Tag: Nineteenth-Century Art

Susan Rather

New Haven: Yale University Press in association with the Paul Mellon Center for Studies in British Art, 2016; 316 pp.; 100 color illus.; 80 b/w illus.; ISBN: 978-0-300-21461; Hardcover: $75.00

Reviewed by: Marie-Stéphanie Delamaire, Winterthur Museum, Garden, and Library, Winterthur, Del.

In times of economic and environmental crisis, illustrators for the popular press often produced images of charity that worked alongside text to explain philanthropic processes and to demonstrate the effectiveness of various types of food aid. In addition to this instructional function, depictions of food aid reinforced social boundaries between the recipients of charity, viewers, and those with the ability to offer their time and resources. As a force for difference, these images utilize food and philanthropy as legible and significant markers of class.

Trying to square oddball works against thoroughly convincing interpretations of the rest of the oeuvre can be a fruitless exercise. At the Huntington, there is one such painting by William Merritt Chase (1849–1916), “The Inner Studio, Tenth Street,” which offers a counter narrative to prevailing interpretations of his work.

In the third quarter of the nineteenth century, both baseball and sculpture could serve as markers of and conduits for ascending class and cultural identity, and the remarkable career of John McNamee (c. 1827–1895) brings these two realms together in an unfamiliar but revealing fashion.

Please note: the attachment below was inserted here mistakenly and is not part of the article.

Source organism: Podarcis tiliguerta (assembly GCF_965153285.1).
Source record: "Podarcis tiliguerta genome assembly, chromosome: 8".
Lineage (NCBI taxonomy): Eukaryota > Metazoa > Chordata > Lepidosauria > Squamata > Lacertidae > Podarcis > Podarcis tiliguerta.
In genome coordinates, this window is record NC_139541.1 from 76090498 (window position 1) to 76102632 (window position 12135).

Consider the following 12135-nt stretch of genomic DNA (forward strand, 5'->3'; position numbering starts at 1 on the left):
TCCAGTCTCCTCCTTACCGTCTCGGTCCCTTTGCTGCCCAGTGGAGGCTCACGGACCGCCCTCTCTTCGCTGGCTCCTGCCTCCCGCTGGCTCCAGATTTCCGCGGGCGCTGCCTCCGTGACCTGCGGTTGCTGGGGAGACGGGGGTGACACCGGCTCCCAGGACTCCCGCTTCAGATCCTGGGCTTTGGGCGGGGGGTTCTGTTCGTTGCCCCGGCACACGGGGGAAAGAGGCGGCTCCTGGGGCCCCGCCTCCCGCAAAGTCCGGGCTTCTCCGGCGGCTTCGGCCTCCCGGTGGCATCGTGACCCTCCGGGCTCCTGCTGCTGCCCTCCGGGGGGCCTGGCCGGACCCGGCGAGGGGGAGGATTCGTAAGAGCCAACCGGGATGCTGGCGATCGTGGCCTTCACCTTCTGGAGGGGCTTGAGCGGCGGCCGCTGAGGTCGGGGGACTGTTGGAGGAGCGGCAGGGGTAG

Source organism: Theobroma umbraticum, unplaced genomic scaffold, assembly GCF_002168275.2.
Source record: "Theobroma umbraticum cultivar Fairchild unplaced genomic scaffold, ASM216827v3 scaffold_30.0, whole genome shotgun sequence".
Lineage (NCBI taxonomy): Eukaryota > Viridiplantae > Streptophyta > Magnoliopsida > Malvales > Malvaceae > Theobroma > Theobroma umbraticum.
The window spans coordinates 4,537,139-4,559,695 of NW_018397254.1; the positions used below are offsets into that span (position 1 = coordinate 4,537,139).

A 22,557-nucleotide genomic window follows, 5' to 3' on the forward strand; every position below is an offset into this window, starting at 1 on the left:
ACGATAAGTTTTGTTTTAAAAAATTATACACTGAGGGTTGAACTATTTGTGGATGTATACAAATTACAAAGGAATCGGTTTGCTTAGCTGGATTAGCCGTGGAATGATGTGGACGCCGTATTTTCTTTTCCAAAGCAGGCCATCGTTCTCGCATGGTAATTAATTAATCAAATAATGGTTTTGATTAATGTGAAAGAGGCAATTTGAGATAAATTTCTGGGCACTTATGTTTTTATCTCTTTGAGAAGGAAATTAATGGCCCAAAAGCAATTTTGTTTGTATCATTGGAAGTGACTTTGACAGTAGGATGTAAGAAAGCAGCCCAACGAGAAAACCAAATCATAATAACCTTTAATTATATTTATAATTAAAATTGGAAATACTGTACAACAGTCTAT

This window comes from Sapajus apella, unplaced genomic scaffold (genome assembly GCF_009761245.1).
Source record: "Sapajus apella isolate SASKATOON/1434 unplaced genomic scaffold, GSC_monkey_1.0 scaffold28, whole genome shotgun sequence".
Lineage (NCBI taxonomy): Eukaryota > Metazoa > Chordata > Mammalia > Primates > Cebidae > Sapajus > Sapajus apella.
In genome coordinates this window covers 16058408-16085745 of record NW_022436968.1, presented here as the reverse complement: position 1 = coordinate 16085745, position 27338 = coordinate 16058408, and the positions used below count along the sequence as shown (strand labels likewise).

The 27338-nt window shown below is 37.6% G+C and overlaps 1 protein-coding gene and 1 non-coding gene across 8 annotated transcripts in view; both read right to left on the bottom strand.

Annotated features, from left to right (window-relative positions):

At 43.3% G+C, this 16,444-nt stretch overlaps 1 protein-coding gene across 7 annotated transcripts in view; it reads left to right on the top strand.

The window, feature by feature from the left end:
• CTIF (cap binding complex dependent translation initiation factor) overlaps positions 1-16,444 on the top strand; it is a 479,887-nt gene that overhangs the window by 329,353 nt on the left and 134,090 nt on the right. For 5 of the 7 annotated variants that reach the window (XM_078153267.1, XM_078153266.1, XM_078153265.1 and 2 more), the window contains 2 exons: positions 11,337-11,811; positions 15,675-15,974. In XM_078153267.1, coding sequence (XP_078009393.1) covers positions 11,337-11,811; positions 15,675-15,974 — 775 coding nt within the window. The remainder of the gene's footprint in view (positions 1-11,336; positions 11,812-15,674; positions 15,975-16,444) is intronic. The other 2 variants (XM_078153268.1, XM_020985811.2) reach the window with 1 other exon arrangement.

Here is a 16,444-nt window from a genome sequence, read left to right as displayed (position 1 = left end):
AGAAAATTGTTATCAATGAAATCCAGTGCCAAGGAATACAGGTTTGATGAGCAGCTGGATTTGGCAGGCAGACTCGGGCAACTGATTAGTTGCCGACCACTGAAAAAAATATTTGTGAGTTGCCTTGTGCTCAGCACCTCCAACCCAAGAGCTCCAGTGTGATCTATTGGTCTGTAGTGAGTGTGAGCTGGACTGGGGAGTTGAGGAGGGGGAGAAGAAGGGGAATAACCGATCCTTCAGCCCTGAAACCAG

In a collection of essays on Civil War visual and material culture, Kirk Savage wastes no time focusing the reader on the present, as he writes in the first line of his introduction: “Large parts of the world are beset by Civil War, or have been in recent years. They do not have the luxury of contemplating war’s horrors from a distance.”

Last spring, I found enlightenment in the Winterthur Library. I was there to look for images of nudes on tobacco advertisements, and I did find some, but also stumbled across some surprising and unexpectedly beautiful chromolithographs that provided an epiphany about the relationship between censorship and culture at the turn of the twentieth century.

NANITCH bills itself as an exhibition of early photographs of British Columbia, but those of us who study the art and history of the United States in a transnational context will find much of interest when visiting the Presentation House Gallery in North Vancouver.